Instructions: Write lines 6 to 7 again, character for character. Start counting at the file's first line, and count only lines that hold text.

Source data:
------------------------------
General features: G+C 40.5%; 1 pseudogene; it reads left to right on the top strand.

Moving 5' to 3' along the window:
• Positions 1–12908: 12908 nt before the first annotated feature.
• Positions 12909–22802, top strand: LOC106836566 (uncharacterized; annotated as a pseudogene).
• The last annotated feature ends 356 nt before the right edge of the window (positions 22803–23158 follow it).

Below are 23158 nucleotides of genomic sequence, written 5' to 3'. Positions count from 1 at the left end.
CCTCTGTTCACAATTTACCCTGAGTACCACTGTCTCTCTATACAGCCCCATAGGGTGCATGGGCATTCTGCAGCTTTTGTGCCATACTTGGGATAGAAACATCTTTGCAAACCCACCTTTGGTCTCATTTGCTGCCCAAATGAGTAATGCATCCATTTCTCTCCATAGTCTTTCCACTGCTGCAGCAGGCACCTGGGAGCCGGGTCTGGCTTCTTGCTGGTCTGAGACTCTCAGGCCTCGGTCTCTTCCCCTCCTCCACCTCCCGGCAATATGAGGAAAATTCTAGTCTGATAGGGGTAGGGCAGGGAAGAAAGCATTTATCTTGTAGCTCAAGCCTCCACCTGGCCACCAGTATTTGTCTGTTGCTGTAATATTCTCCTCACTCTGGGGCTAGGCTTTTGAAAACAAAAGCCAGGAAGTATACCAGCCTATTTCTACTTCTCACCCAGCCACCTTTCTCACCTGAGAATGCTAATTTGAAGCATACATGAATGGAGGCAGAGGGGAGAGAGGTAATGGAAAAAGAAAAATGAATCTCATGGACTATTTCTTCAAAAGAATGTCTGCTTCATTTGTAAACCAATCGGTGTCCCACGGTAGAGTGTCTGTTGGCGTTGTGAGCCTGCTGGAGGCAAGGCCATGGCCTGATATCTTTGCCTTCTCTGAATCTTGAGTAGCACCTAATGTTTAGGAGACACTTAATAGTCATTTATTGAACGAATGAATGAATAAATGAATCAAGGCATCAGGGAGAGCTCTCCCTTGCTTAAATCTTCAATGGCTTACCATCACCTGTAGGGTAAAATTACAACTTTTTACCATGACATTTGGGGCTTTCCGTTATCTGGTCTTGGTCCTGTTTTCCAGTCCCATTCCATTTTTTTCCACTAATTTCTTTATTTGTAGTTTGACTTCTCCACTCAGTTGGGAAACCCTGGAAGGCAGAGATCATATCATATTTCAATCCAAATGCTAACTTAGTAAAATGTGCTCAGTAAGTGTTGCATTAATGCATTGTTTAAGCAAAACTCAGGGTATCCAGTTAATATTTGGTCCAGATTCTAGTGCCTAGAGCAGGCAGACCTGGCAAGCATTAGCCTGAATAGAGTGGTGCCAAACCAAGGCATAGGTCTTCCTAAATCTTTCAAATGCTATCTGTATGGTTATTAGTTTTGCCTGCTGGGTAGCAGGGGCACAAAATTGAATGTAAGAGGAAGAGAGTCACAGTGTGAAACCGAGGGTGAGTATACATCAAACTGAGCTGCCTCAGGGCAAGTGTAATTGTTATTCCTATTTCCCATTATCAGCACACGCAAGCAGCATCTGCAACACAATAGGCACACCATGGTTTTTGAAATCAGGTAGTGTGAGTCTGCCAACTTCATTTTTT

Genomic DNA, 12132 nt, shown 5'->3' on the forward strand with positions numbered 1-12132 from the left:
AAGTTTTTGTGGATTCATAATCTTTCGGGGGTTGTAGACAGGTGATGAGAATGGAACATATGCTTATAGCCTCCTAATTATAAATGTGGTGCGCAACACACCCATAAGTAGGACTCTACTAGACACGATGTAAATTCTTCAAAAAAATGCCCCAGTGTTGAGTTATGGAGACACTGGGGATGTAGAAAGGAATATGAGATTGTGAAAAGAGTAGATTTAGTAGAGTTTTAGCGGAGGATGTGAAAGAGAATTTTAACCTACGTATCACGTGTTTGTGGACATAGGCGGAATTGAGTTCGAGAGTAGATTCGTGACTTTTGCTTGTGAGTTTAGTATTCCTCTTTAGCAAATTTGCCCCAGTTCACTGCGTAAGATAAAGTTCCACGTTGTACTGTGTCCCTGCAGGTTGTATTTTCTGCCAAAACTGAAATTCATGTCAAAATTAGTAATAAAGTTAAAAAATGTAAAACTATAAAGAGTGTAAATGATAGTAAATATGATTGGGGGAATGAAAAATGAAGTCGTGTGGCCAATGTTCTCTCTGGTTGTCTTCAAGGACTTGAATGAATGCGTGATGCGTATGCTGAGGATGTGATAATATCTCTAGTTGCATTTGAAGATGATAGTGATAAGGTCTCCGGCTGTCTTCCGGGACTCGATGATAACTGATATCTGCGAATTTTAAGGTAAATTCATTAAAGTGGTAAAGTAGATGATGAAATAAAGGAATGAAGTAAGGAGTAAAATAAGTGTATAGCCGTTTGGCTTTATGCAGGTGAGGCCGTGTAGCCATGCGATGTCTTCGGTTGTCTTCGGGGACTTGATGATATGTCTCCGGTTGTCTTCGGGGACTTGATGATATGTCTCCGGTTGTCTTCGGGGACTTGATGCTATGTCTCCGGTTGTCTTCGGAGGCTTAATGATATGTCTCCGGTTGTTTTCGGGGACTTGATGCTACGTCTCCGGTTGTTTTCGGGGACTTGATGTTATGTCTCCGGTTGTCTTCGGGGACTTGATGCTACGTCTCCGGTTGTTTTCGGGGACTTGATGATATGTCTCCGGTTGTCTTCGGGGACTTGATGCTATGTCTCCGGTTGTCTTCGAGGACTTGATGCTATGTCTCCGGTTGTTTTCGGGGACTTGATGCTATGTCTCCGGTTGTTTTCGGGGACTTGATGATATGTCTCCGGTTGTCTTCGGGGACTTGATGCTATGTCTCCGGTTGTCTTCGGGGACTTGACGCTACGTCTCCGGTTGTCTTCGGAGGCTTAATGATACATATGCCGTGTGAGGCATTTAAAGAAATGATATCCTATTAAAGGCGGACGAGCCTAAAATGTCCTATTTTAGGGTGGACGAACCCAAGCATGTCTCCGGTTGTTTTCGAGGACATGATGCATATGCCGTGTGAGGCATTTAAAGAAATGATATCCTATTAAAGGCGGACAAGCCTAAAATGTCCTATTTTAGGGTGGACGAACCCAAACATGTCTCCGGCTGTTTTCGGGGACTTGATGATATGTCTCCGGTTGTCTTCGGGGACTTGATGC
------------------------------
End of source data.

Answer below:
Below are 23158 nucleotides of genomic sequence, written 5' to 3'. Positions count from 1 at the left end.
CCTCTGTTCACAATTTACCCTGAGTACCACTGTCTCTCTATACAGCCCCATAGGGTGCATGGGCATTCTGCAGCTTTTGTGCCATACTTGGGATAGAAACATCTTTGCAAACCCACCTTTGGTCTCATTTGCTGCCCAAATGAGTAATGCATCCATTTCTCTCCATAGTCTTTCCACTGCTGCAGCAGGCACCTGGGAGCCGGGTCTGGCTTCTTGCTGGTCTGAGACTCTCAGGCCTCGGTCTCTTCCCCTCCTCCACCTCCCGGCAATATGAGGAAAATTCTAGTCTGATAGGGGTAGGGCAGGGAAGAAAGCATTTATCTTGTAGCTCAAGCCTCCACCTGGCCACCAGTATTTGTCTGTTGCTGTAATATTCTCCTCACTCTGGGGCTAGGCTTTTGAAAACAAAAGCCAGGAAGTATACCAGCCTATTTCTACTTCTCACCCAGCCACCTTTCTCACCTGAGAATGCTAATTTGAAGCATACATGAATGGAGGCAGAGGGGAGAGAGGTAATGGAAAAAGAAAAATGAATCTCATGGACTATTTCTTCAAAAGAATGTCTGCTTCATTTGTAAACCAATCGGTGTCCCACGGTAGAGTGTCTGTTGGCGTTGTGAGCCTGCTGGAGGCAAGGCCATGGCCTGATATCTTTGCCTTCTCTGAATCTTGAGTAGCACCTAATGTTTAGGAGACACTTAATAGTCATTTATTGAACGAATGAATGAATAAATGAATCAAGGCATCAGGGAGAGCTCTCCCTTGCTTAAATCTTCAATGGCTTACCATCACCTGTAGGGTAAAATTACAACTTTTTACCATGACATTTGGGGCTTTCCGTTATCTGGTCTTGGTCCTGTTTTCCAGTCCCATTCCATTTTTTTCCACTAATTTCTTTATTTGTAGTTTGACTTCTCCACTCAGTTGGGAAACCCTGGAAGGCAGAGATCATATCATATTTCAATCCAAATGCTAACTTAGTAAAATGTGCTCAGTAAGTGTTGCATTAATGCATTGTTTAAGCAAAACTCAGGGTATCCAGTTAATATTTGGTCCAGATTCTAGTGCCTAGAGCAGGCAGACCTGGCAAGCATTAGCCTGAATAGAGTGGTGCCAAACCAAGGCATAGGTCTTCCTAAATCTTTCAAATGCTATCTGTATGGTTATTAGTTTTGCCTGCTGGGTAGCAGGGGCACAAAATTGAATGTAAGAGGAAGAGAGTCACAGTGTGAAACCGAGGGTGAGTATACATCAAACTGAGCTGCCTCAGGGCAAGTGTAATTGTTATTCCTATTTCCCATTATCAGCACACGCAAGCAGCATCTGCAACACAATAGGCACACCATGGTTTTTGAAATCAGGTAGTGTGAGTCTGCCAACTTCATTTTTT